The name may give it away, but still, people want to know if soy lecithin is vegan? The answer is that this popular additive is indeed plant-based, and fine to consume.
Because we all want to know more about the ingredients we see on the label of our food, especially when it is processed. We’re going to take a closer look to see where it is often found in foods, and what it is used in place of.
What Is Soy Lecithin?
With many different types of lecithin, it is important to know where the soy version came from. First of all, we should note that lecithin is a broad term that encompasses a group of fatty compounds. They include glycerol, glycolipids, fatty acids, choline, phosphoric acid, and triglycerides.
Since some of the variants of these can be made from animal-derived ingredients, it is important to know more.
Found in the tissues of both animals and plants, they can also be derived from soybeans, rapeseed, milk, cottonseed, and sunflower seeds.
Soy lecithin is one of the most commonly used, and a favorite for a vegan diet.
What Is Soy Lecithin Used For?
Its most common use in foods is as an emulsifier. This is how food producers ensure oil and water do not mix, and it helps to create a desirable consistency.
Egg lecithin is used in mayonnaise and a common vegan substitute is tofu or a plant-based ingredient with a similar texture. To ensure fats mix properly with the dough, it is often used in baking and can also be used as a thickener.
Any food manufacturer that needs to maintain a smooth consistency in their product will likely need some form of emulsifier.
Why Is Soy Lecithin Non Vegan?
There are a couple of reasons why this could be considered a controversial ingredient. It all depends on how strictly you follow a vegan diet, but the most common issues a vegan will have include the following:
Soy that is grown outside of the US and EU can often be harvested on land that used to belong to the rainforest. The destruction of a natural habitat means many animals will either be displaced or die.
Deforestation is among the worst issues in the world from a vegan perspective. It is not only detrimental to all animals but all living beings. Any soybeans that are grown on deforested land are not vegan.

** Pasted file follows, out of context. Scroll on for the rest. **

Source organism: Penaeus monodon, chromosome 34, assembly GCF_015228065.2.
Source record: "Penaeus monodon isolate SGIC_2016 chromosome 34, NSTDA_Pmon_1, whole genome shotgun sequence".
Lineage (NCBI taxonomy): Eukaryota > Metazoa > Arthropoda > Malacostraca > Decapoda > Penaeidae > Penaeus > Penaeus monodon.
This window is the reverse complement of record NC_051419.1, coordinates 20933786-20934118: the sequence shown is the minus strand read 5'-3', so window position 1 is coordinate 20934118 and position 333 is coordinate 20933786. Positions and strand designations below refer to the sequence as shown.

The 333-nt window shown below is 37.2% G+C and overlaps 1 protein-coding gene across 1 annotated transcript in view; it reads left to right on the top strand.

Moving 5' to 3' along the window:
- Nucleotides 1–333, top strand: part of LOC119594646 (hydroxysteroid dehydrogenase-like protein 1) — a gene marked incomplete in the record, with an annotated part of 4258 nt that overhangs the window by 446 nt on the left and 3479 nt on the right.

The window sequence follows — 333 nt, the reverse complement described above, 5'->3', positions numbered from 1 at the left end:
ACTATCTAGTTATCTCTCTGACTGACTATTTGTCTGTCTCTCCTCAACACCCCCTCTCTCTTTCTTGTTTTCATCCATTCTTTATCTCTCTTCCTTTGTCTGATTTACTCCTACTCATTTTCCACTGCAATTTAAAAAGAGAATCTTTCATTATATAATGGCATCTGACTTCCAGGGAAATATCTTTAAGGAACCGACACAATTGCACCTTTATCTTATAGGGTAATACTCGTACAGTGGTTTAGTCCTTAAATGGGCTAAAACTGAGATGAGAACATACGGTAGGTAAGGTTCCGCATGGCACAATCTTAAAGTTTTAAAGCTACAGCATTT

Most of the soy in the world is derived from GMO soybeans. The following five concerns were raised as part of two reports:
Potential harm to human health; potential damage to the environment; negative impact on traditional farming practice; excessive corporate dominance;
Potential damage to the environment is always a concern from a vegan viewpoint, and since there is a high level of pesticides in GMO food production, it is always good to know where the soybeans are derived from. However, this is especially difficult, unless the product is completely organic.
How Is Soy Lecithin Labelled?
This is what a vegan will need to be mindful of, lecithin comes in many forms. Thankfully, manufacturers are realizing that people want to know exactly what their food is made from, especially those will allergies, and anyone following a vegan lifestyle.
Also, because soy is an allergenic ingredient, strict guidelines should be followed to ensure it is labeled correctly. The most common terms used to label soy lecithin are as follows:
- Soy lecithin
- Lecithin (from soy)
- Lecithin (derived from soya)
Because of the way GMO food is produced, it can’t always be considered vegan friendly. Over 80% of the world’s soy is thought to be made using GMO methods, so there must be an alternative to be considered vegan-friendly.
The best way to ensure you are getting ethical soy lecithin is by purchasing from organic producers. This means soy that has not been contaminated by toxic chemicals and farmed without GMOs.
This is better for a sustainable environment, but also for your health.
Is Soy Lecithin Safe?
It has been approved by the FDA and labeled as safe for human and animal consumption. Although some are allergic, it is generally fine for consumption.
On top of that, it is being looked into for its health benefits and is commonly used in health supplements.
Some studies show Lecithin’s benefit as reducing low-density cholesterol, without reducing the good cholesterol (high-density). Lecithin supplementation given to patients with high cholesterol showed a reduction in low-density cholesterol after a month of supplementation.
It can be difficult to tell what type of lecithin certain foods contain but companies are getting better at labeling.
One thing for sure is that organic soy lecithin is vegan, although if it is not organic, it can be difficult to tell if it is ethically sourced or not. Opt for non-GMO soy lecithin where you can.